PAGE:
By the time SAO’s first season ended, I had gone off it in a big way. At the start, pretty-faced Kirito was an underdog I rooted for, sweet-natured and ostracised in an unoriginal but interesting world. By the end, he was the undisputed master swordsman of all the universe, replete with powers that were his alone and not just a beautiful and adorable – if rather dull – girlfriend, but a whole harem of girls to suit any taste. Including those who like the idea of their sister having a crush on them. He was no longer in any way an underdog, the way situations resolved themselves were very contrived, and the cloying way everyone worshipped his every action – including pseudo-government types taking him on as a kind of consultant – became annoying. Kirito became far too like a male Bella Swan, who everyone also loves for no reason.
For all that, though, I was willing to give the second season a chance. There was a lot of talk about the later arcs being much better from fans of the books, and it was after all a cover of Kirito with a mysterious cute boy that drew me into the series in the first place...though the boy, Eugeo, has yet to appear. Guess I’ll have to see in season 3.
Sword Art Online’s big problem is Kirito, and this season doesn’t quite deal with that problem – though the second arc here finds an interim solution. Kirito is just not very likeable, nor identifiable as wish fulfilment. His skills continue to be a cut above, and he seems just a little smug about that, and more crucially the stakes are very low now. He’s in online games, not fighting for his life. Plus he is pretty enough that when his character gets long hair, people think he’s a girl. Perhaps that’s meant to make him the butt of a joke, but its effect is to make him seem yet more perfect and beautiful. And it’s annoying!
The reason he has a new avatar is that he’s sent into a new game to track down a killer. A mysterious figure seems to have the ability to shoot a gun in the game and kill someone in real life. Of course, Kirito is the one to be sent to sort this out. Though this is an American shooting game, Kirito of course not only adapts to it immediately but decides to use a lightsaber and charge down all the campers and duellists. Because he’s super special.
Of course, he finds a new girl whose deep mental issues he manages to solve with a few platitudes, so he can add one more to his harem. Sinon is a sniper and using the game as therapy. By sheer coincidence she has a personal connection with the bad guy in the picture, and super Kirito figures everything out.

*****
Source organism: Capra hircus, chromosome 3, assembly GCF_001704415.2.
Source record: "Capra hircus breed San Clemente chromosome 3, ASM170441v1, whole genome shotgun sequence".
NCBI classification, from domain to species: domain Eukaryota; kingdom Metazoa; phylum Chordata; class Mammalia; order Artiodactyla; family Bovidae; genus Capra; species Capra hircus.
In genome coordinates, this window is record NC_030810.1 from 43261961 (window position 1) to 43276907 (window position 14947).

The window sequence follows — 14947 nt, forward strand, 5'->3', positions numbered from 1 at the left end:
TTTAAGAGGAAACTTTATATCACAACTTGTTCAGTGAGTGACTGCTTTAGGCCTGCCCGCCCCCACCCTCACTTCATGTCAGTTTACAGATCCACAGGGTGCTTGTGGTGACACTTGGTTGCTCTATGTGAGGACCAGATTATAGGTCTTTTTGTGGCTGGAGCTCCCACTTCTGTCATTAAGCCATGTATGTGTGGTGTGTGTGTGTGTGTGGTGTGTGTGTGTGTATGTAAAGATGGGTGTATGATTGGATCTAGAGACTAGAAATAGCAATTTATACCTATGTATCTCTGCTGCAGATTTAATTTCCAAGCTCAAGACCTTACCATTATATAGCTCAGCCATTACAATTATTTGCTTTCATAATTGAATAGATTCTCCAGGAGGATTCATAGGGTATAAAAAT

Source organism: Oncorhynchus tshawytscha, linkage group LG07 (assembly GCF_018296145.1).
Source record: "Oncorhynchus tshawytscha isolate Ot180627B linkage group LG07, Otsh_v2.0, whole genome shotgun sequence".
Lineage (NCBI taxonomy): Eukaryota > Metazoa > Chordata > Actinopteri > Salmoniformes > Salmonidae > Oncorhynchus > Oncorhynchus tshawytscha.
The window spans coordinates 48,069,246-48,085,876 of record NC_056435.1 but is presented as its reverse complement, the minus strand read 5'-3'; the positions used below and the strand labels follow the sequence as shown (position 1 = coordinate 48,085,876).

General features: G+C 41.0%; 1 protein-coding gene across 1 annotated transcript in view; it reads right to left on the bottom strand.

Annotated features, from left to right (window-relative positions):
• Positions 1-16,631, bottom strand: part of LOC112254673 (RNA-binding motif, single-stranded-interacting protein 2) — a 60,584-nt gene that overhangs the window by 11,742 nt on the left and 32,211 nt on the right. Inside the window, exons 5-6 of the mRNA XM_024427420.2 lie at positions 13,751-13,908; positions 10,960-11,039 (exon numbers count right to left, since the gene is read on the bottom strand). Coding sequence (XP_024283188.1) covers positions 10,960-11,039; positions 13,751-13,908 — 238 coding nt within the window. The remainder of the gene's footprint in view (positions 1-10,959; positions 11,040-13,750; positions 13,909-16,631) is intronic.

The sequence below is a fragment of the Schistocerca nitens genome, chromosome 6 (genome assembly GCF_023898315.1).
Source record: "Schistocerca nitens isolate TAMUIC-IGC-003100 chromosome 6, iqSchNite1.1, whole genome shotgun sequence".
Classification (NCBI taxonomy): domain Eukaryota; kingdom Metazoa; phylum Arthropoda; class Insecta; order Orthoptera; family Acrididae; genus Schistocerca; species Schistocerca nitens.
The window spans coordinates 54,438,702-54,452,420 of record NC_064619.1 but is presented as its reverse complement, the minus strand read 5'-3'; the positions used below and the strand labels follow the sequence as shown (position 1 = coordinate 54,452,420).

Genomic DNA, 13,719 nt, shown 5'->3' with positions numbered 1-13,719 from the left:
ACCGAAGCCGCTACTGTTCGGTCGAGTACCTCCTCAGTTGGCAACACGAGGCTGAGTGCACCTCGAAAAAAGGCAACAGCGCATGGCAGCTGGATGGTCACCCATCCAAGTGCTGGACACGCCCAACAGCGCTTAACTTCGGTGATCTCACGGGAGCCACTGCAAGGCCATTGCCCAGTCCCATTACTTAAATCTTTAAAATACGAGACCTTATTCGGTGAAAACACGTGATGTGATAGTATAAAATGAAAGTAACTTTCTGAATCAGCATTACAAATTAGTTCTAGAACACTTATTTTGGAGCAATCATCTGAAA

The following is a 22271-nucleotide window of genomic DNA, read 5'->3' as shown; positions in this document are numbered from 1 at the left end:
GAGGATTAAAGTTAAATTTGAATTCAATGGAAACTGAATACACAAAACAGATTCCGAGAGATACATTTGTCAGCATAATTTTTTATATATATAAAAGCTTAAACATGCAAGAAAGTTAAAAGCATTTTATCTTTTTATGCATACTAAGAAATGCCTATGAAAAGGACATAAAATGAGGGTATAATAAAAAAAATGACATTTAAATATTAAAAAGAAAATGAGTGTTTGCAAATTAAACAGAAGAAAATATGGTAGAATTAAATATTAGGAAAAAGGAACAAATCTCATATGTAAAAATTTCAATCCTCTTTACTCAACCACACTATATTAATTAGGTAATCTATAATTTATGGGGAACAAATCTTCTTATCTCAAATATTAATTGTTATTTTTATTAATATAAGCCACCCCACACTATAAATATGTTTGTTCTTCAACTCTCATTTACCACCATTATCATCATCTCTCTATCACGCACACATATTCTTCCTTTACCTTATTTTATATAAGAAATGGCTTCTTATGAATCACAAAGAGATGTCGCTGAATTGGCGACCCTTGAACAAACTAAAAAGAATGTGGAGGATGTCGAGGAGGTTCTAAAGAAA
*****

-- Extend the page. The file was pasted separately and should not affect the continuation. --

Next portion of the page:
After a brief and not very interesting side-quest wherein Kirito and the gang finish a quest that might have destroyed their whole world and of course rewards Kirito with Excalibur, Best Sword in the Game, the final arc begins – and yes, it’s the best arc since the first one. That’s largely because Kirito is taken out of the picture – a little like how the best part of the Suzumiya Haruhi franchise is when she disappears. Instead, Asuna is placed centre-stage when an incredibly good swordswoman takes an interest in her and recruits her into defeating a boss with just a small but elite party. Not only does Asuna figure out why the party had been failing until that point (they are being spied upon) and lead them to final victory, she comes to understand the swordswoman well. Yuuki and her friends have come together because they are all terminal patients with extremely weak bodies, eager to make a lasting impression at least on a virtual world, which will record their names. Some parts of the story I find rather weak and exploitative, with overwrought sexual tension between the two girls screaming fanservice rather than something sweet, and the set-up being blatantly contrived to have an attempted tear-jerker ending. As a result, I found it rang a bit false.
But overall, it was beyond a doubt a breath of fresh air. Asuna may not be a very interesting character, but she was given some new dimensions here. The scenes in the real world were quite delicate and sweet, especially when Asuna fixed it so that she could take Yuuki’s virtual presence with her for an ordinary day at school, and I’d quite like to know more about the other group members...especially the cute boy whose name – a little gratingly for me – was Jun. Perhaps they’ll crop up in future episodes.
The fact is, I’m fairly sure there’ll be more Sword Art Online, and that I’ll watch it. But I can’t say it will be with much enthusiasm. The series outstayed its welcome, and thus far not enough has been done to make it better. It’s one of the success stories of recent years, but really it’s a show that’s still trading on its strong opening episodes and cute designs...
That said, it surprises me that Kirito remains a very popular character. There’s still a very loyal fanbase to this series! I guess there are people who don’t want to root for the underdog – but want their avatar in a story a bit overly perfect. Which I suppose would also explain No Game No Life.